This French film brilliantly thrust us inside the Versailles court of Louis XVI: as the camera trailed through the candlelit corridors of power you could almost smell the perfumed wigs and taste the personal agendas. Needless to say, the suits and dresses, above all Marie-Antoinette’s, were sensationally beautiful; but by relying heavily on close-ups, director Benoit Jacquot avoided the distance one usually feels in costume dramas. And by focusing exclusively on a mere lady-in-waiting, the assistant reader to the queen, the film reduced one of history’s most important events, the French Revolution, to a story of people. Through Sidonie’s eyes, we
An earnest and sympathetic look at the plight of two Palestinian lovers, deprived of their relationship, and ultimately their lives, by the Israeli occupation of the West Bank and stranglehold on Gaza. The male lead, unfortunately, was not appealing by Western standards, nor was his conduct particularly commendable. His female love, on the other hand, was attractive, smart and fiercely independent – all qualities we could identify with – but there was nothing terribly original about her plight or the obstacles she ran into. What was original in this bare-bones production (there was no background score, for example) was its unflinching presentation of the Israeli subjugation of the Palestinian people. (MFF)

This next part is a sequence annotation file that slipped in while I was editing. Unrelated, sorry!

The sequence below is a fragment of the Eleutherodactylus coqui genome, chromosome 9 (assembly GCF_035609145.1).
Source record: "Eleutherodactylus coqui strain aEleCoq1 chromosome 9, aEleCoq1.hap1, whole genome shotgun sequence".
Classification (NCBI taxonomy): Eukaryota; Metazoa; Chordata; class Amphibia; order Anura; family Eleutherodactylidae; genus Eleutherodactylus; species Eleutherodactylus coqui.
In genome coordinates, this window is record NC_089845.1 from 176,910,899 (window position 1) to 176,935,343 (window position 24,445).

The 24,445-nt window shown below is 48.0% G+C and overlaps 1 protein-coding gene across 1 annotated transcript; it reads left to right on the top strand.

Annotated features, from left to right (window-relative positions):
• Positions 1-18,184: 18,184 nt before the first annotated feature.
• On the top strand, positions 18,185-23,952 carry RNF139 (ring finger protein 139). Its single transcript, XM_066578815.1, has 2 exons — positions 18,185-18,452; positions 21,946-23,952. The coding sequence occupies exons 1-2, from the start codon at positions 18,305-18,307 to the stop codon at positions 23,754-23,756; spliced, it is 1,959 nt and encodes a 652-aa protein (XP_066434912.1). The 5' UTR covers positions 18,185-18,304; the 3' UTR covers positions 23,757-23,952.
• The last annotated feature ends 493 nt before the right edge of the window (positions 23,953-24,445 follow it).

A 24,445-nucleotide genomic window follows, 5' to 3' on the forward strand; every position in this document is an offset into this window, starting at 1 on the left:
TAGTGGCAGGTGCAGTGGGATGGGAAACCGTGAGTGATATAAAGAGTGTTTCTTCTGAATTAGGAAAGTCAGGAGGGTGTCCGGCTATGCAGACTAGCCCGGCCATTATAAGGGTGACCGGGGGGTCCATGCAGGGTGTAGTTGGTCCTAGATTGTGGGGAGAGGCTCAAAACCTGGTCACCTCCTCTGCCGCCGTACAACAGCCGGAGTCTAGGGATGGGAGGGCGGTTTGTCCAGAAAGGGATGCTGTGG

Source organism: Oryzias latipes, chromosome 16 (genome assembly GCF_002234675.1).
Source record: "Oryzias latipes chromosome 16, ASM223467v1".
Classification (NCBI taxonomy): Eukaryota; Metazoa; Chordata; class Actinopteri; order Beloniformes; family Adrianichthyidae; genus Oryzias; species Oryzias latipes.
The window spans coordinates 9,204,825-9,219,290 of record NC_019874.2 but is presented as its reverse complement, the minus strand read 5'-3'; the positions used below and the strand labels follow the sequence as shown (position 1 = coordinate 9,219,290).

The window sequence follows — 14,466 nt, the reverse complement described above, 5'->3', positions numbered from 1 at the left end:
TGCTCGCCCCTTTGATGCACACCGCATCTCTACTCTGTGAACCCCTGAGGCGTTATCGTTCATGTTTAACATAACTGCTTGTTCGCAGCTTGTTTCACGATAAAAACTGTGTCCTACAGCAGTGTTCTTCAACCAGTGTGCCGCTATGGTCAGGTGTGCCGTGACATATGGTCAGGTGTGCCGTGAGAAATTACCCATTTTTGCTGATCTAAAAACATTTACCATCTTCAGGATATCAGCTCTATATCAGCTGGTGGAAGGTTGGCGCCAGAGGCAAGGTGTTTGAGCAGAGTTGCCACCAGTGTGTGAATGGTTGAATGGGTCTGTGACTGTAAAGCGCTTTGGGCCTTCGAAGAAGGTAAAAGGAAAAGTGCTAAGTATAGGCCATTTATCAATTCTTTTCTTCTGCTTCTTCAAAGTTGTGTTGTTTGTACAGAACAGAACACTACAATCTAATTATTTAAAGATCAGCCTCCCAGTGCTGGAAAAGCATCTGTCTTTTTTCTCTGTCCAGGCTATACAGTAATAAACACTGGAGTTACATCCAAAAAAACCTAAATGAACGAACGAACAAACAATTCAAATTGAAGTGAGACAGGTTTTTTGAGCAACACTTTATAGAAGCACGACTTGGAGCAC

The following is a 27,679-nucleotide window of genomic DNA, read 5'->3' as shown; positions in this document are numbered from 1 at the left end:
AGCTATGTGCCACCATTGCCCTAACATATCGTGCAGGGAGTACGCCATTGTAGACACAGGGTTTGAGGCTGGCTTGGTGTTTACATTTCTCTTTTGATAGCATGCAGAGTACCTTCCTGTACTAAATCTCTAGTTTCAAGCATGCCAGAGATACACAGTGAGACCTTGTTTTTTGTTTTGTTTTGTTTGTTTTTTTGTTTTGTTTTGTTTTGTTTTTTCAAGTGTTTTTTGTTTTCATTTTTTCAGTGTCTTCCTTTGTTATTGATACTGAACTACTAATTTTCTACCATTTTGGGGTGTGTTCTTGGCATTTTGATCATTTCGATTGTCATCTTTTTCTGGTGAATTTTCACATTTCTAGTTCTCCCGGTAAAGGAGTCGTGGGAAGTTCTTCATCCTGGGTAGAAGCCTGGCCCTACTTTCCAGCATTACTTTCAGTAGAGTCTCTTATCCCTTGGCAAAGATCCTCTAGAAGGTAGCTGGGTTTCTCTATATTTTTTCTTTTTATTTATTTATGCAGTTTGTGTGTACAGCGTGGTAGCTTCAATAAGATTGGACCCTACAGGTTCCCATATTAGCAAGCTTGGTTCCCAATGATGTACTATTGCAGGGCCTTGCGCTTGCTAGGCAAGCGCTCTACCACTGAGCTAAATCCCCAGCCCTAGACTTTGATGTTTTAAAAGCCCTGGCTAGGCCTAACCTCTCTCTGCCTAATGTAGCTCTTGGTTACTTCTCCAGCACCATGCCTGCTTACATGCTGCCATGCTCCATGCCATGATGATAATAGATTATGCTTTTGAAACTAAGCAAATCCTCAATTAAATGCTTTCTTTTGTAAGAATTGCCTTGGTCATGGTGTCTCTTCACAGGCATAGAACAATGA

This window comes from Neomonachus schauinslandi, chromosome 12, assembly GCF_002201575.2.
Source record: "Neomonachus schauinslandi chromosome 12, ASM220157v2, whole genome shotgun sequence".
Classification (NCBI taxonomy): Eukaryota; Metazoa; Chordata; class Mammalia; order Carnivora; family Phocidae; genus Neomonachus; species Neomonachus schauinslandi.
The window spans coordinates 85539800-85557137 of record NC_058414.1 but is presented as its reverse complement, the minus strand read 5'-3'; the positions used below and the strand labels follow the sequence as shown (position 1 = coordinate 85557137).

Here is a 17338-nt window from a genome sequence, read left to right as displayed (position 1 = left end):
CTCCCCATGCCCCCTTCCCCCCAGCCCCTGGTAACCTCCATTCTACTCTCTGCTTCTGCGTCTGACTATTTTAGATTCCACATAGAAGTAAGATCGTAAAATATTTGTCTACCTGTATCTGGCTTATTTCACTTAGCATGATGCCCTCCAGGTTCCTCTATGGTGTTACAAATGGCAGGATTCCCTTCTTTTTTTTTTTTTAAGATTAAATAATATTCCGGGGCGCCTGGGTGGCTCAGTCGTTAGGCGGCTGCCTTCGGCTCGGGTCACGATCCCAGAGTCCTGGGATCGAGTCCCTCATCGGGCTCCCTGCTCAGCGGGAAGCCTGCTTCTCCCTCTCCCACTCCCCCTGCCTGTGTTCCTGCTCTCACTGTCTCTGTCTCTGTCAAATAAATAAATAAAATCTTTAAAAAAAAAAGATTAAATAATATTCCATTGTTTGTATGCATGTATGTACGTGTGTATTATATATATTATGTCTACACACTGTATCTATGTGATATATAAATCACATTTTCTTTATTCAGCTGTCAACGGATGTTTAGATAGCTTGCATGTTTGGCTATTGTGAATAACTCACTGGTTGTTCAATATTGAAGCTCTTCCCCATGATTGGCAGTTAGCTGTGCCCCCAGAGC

From time to time I venture outside my comfort zone, to check on a genre I normally avoid, when reviews indicate a work may have some unusual merit. Thus, I watched this “horror film,” one intended for the young adult mass market, not the independent adult. I can’t say it was a mistake, but, as was my experienc with the animated-film genre, I won’t be going back very soon. The characters were all quite watchable, but the alternate-universe posited by the story was so absurd as to be ungraspable. My emotions were never engaged; what I saw was an intellectual puzzle that made no sense on its terms or any other. Casting Bradley Whitford and Richard Jenkins in their roles was probably a mistake: it certainly made me take matters less seriously. And the question the film tried to raise at the end – is humanity worth saving? – was far too serious for this drivel.
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